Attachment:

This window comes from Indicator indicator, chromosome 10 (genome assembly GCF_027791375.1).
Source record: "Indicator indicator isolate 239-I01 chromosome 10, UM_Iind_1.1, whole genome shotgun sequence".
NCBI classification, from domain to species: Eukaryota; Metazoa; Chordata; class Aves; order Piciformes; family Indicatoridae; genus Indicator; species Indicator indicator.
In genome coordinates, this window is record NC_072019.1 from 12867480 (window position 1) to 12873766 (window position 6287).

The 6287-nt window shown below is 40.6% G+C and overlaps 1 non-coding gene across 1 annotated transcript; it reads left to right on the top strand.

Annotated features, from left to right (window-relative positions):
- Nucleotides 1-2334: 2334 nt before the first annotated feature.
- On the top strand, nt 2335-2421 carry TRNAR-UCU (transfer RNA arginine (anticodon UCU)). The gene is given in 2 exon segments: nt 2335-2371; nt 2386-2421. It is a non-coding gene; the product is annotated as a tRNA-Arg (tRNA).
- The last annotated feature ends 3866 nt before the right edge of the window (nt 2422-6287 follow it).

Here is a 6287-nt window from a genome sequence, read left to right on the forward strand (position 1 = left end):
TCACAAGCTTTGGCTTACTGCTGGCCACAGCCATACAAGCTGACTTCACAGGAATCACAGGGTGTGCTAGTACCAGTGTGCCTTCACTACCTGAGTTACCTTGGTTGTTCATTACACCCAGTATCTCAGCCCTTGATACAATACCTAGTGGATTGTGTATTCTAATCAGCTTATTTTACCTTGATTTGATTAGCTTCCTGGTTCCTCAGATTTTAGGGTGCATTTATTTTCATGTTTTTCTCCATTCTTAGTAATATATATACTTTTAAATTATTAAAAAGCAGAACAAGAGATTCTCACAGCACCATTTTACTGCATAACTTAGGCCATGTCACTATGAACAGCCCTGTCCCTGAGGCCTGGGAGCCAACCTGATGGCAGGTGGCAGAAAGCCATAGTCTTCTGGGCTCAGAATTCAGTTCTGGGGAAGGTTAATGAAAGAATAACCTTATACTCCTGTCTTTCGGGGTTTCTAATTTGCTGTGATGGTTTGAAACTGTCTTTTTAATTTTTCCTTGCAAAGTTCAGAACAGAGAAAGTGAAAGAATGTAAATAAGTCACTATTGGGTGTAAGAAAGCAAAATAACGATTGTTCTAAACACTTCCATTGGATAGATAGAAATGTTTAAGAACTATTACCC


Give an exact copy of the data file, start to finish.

This window comes from Indicator indicator, chromosome 10 (genome assembly GCF_027791375.1).
Source record: "Indicator indicator isolate 239-I01 chromosome 10, UM_Iind_1.1, whole genome shotgun sequence".
NCBI classification, from domain to species: Eukaryota; Metazoa; Chordata; class Aves; order Piciformes; family Indicatoridae; genus Indicator; species Indicator indicator.
In genome coordinates, this window is record NC_072019.1 from 12867480 (window position 1) to 12873766 (window position 6287).

The 6287-nt window shown below is 40.6% G+C and overlaps 1 non-coding gene across 1 annotated transcript; it reads left to right on the top strand.

Annotated features, from left to right (window-relative positions):
- Nucleotides 1-2334: 2334 nt before the first annotated feature.
- On the top strand, nt 2335-2421 carry TRNAR-UCU (transfer RNA arginine (anticodon UCU)). The gene is given in 2 exon segments: nt 2335-2371; nt 2386-2421. It is a non-coding gene; the product is annotated as a tRNA-Arg (tRNA).
- The last annotated feature ends 3866 nt before the right edge of the window (nt 2422-6287 follow it).

Here is a 6287-nt window from a genome sequence, read left to right on the forward strand (position 1 = left end):
TCACAAGCTTTGGCTTACTGCTGGCCACAGCCATACAAGCTGACTTCACAGGAATCACAGGGTGTGCTAGTACCAGTGTGCCTTCACTACCTGAGTTACCTTGGTTGTTCATTACACCCAGTATCTCAGCCCTTGATACAATACCTAGTGGATTGTGTATTCTAATCAGCTTATTTTACCTTGATTTGATTAGCTTCCTGGTTCCTCAGATTTTAGGGTGCATTTATTTTCATGTTTTTCTCCATTCTTAGTAATATATATACTTTTAAATTATTAAAAAGCAGAACAAGAGATTCTCACAGCACCATTTTACTGCATAACTTAGGCCATGTCACTATGAACAGCCCTGTCCCTGAGGCCTGGGAGCCAACCTGATGGCAGGTGGCAGAAAGCCATAGTCTTCTGGGCTCAGAATTCAGTTCTGGGGAAGGTTAATGAAAGAATAACCTTATACTCCTGTCTTTCGGGGTTTCTAATTTGCTGTGATGGTTTGAAACTGTCTTTTTAATTTTTCCTTGCAAAGTTCAGAACAGAGAAAGTGAAAGAATGTAAATAAGTCACTATTGGGTGTAAGAAAGCAAAATAACGATTGTTCTAAACACTTCCATTGGATAGATAGAAATGTTTAAGAACTATTACCC